Because I am a bookworm, my mother-in-law recently asked me if I want a Kindle for Christmas. Because I am also somewhat of a Luddite, I'm not sure I'm ready for one yet. (Apparently, I am actually a neo-Luddite. Kind of embarrassing to admit, considering I write about technology. Perhaps that's why I focus on the interplay of people and processes with technology rather than straight technology.)
Anyway, when I first saw this Wall Street Journal piece on Amazon's automated updates of the Kindle, I read it as a potential owner of the device. But then it occurred to me there were enterprise implications. In my discussions with companies that employ software-as-a-service, they present automatic updates as a big advantage, since they no longer have to devote internal resources to upgrading software. Doug Harr, CIO of Ingres, which uses SaaS for most of its enterprise applications including Salesforce.com for CRM, told me:
Every dollar that Salesforce puts into R&D shows up at my doorstep without me doing anything to gain access to it.
Omitting the need for internal software upgrades also helped two retailers using SaaS to save money, which I mentioned in a post earlier this year. So automatic updates are the way to go, right?
The WSJ article cites the opinion of visiting Stanford University law professor Jonathan Zittrain, author of "The Future of the Internet - and How to Stop It," who suggests that an inability to opt out of updates "can make everything around you contingent." (Hey, he sounds like a fellow neo-Luddite!) Problems could also arise if device makers -- or software vendors -- decide not to support a feature any more and simply eliminate it.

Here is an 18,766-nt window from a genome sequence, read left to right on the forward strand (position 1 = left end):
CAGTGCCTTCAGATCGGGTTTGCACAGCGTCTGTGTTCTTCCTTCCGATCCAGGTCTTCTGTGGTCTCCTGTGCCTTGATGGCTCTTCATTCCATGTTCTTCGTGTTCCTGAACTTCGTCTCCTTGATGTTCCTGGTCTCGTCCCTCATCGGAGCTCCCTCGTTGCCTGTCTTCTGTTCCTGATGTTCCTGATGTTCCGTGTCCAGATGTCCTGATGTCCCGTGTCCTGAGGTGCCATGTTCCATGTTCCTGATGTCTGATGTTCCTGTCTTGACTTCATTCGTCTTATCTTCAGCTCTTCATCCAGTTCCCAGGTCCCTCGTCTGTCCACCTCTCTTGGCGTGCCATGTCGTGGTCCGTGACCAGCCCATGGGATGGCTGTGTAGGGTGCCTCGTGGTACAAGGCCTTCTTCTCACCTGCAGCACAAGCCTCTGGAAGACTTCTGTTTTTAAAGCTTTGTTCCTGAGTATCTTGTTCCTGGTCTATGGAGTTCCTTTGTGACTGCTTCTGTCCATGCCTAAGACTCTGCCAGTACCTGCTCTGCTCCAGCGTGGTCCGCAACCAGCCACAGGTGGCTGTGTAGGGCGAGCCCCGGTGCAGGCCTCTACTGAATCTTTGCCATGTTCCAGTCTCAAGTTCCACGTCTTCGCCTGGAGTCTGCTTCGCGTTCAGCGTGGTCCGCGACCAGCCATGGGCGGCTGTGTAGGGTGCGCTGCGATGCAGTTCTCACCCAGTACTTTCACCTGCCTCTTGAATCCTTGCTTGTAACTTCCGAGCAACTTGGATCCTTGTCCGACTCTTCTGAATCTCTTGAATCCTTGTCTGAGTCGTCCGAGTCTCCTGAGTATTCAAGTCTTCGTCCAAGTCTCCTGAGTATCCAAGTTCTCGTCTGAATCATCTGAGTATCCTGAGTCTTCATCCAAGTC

With on-premise software, companies could cling to favored versions of software for a long time. On-premise vendors typically support legacy applications for quite a long time (though they tend to jack up fees for doing so), and it's usually possible to find industrious third parties that will continue to offer support even after it's been finally discontinued by a vendor. But is that possible with SaaS?
When I wrote about Google Apps earlier this year, Rishi Chandra, a Google Apps product manager, stressed his company's "constant stream of innovation," which results in frequent incremental updates to Apps. Guy Creese, a Burton Group analyst, didn't necessarily see this as an advantage, though, given that many companies like to know which new features are in the pipeline so they can tweak their processes to take advantage of them. Maybe, said Chandra, but "when the tradeoff is being stuck with old technology, I think many companies will want to move to a more flexible platform."
What do you think? Are frequent SaaS updates an advantage, a disadvantage, or simply a new way of doing things to which companies will need to adjust?